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Does class Availability makes programming as Object Oriented Language ?

Most of the people think that if there is Availability Class in a language, then that language becomes Object Oriented. Is it true ?

According to me, its not class that makes the language object oriented, but the OOP Concepts that makes the Language Object Oriented right ?

If Class makes a language object oriented then Javascript is not a object oriented language, but JS is a object oriented language without any Class being implemented.

It also brings me to ask one more question, Can we implement all the OOP Concepts in JS ? i.e

Inheritance Data Abstraction Polymorphism encapsulation

Please let me know whether my understanding of JS is right or no ?

marked as duplicate by gnat, user40980, Ampt, Robert Harvey, Telastyn Nov 28 '14 at 17:47

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  • If "JS is a object oriented language without any Class being implemented" - what are the objects around which it is oriented? – Mawg Nov 28 '14 at 15:57
  • its function right ? – Duster Nov 28 '14 at 16:00
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    Inheritance is unrelated to OO. There are different kinds of Data Abstraction, only one of which is object-oriented. Abstraction, Polymorphism and Encapsulation are consequences of OO. – Jörg W Mittag Nov 28 '14 at 16:18
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No, (1) classes don't automatically make an object-oriented language nor does (2) lack of them make a language non-OO.

An example of (1) is Java: Java has classes, but that doesn't make Java OO; in fact, classes in Java are used for defining Abstract Data Types, in order to define objects, you need interfaces. It's the interfaces that make Java OO, not the classes.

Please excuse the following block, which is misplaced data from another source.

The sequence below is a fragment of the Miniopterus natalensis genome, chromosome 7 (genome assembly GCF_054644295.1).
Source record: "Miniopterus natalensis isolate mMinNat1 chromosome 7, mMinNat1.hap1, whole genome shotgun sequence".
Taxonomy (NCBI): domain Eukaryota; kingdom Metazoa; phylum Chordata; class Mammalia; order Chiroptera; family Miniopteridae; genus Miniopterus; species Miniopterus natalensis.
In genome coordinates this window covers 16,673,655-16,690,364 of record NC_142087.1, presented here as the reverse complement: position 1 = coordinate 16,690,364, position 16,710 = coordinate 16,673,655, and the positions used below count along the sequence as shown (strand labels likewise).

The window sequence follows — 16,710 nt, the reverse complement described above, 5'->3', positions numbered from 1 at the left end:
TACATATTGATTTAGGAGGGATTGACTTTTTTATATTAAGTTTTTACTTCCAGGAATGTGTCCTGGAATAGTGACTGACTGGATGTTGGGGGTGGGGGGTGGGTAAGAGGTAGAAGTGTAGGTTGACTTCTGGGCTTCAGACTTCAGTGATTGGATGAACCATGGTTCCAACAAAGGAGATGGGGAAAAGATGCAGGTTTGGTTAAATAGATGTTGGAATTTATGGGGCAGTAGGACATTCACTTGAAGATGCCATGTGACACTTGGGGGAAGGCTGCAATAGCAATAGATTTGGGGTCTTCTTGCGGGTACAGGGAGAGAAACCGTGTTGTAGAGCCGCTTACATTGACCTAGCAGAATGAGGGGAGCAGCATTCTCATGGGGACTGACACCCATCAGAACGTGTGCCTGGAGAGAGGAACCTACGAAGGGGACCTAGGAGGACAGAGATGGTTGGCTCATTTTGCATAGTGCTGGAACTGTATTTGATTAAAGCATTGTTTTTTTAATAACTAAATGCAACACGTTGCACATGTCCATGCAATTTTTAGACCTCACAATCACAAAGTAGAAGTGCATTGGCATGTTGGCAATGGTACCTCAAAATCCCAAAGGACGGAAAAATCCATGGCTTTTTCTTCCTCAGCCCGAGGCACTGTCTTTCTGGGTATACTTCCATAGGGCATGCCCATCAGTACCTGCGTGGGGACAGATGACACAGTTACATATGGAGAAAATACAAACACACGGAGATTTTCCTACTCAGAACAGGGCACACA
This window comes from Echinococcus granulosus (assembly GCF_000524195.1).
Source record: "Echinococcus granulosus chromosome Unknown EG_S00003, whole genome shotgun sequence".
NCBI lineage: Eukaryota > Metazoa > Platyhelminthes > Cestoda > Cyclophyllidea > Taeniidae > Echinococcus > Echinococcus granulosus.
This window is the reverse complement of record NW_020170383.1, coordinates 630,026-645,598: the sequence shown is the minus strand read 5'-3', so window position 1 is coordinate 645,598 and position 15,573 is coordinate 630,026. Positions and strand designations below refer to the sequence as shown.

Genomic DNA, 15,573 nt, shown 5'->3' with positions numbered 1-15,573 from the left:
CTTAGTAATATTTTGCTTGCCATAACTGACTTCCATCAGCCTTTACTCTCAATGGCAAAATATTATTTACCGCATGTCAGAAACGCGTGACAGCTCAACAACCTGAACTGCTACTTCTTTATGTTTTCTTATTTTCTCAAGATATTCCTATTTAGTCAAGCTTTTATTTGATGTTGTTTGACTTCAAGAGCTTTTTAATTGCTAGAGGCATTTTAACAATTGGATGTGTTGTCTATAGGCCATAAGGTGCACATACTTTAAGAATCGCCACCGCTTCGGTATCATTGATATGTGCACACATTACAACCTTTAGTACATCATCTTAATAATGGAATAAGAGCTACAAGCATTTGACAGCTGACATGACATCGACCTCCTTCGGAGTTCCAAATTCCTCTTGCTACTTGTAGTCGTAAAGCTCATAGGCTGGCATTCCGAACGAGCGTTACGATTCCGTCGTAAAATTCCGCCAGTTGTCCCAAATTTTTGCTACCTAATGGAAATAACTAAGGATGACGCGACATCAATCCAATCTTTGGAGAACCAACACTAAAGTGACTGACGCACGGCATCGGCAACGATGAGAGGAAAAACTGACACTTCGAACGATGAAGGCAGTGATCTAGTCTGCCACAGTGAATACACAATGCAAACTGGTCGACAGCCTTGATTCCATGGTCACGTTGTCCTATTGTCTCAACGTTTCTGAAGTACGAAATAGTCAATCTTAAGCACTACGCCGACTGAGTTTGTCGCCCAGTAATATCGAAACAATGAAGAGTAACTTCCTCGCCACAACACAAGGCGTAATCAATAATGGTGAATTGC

An example of (2) is Self: Self is an object-oriented language with no classes.

JavaScript allows you to implement objects easily, by using what JavaScript calls "objects" (which are actually not objects in the sense of OO) in conjunction with closures. Whether or not that makes JavaScript an "object-oriented language" really depends on your definition of what an "object-oriented language" is. Is it a language which makes OO possible? Is it one that makes OO feasible? Is it one that makes OO easy? Is it one that guides you towards OO? Is it one that forces OO? Is it one that makes OO affordable?

You can use OO in assembly, if you want. Does that make assembly OO? (In fact, in one of his talks, Alan Kay has mentioned that he discovered a paper from 1953, which describes pretty much exactly his vision of OO, implemented in assembly.)

  • Would you argue that early versions of object pascal which supported classes and single-inheritance but no analogue to java's interface are not object-oriented, in that case? – Jules Nov 28 '14 at 17:30
  • Why is JS is called Object Oriented then ? – Duster Nov 28 '14 at 17:35
  • @Jules: I don't know enough about Object Pascal to judge that. OO is about messaging, if you can do messaging, then you can do OO. – Jörg W Mittag Nov 28 '14 at 17:39
  • @Duster: Why not? You can easily do OO in JS. It doesn't force you into OO, but it doesn't make it particularly hard either. Java doesn't force you into OO, either, and it is usually called OO. IMO, it's easier to do OO in JS than Java, so if Java is called OO, then JS certainly should be as well. Guy Steele argues that a language without Proper Tail Calls can't be OO, well, JS has Proper Tail Calls now, Java doesn't. – Jörg W Mittag Nov 28 '14 at 17:42

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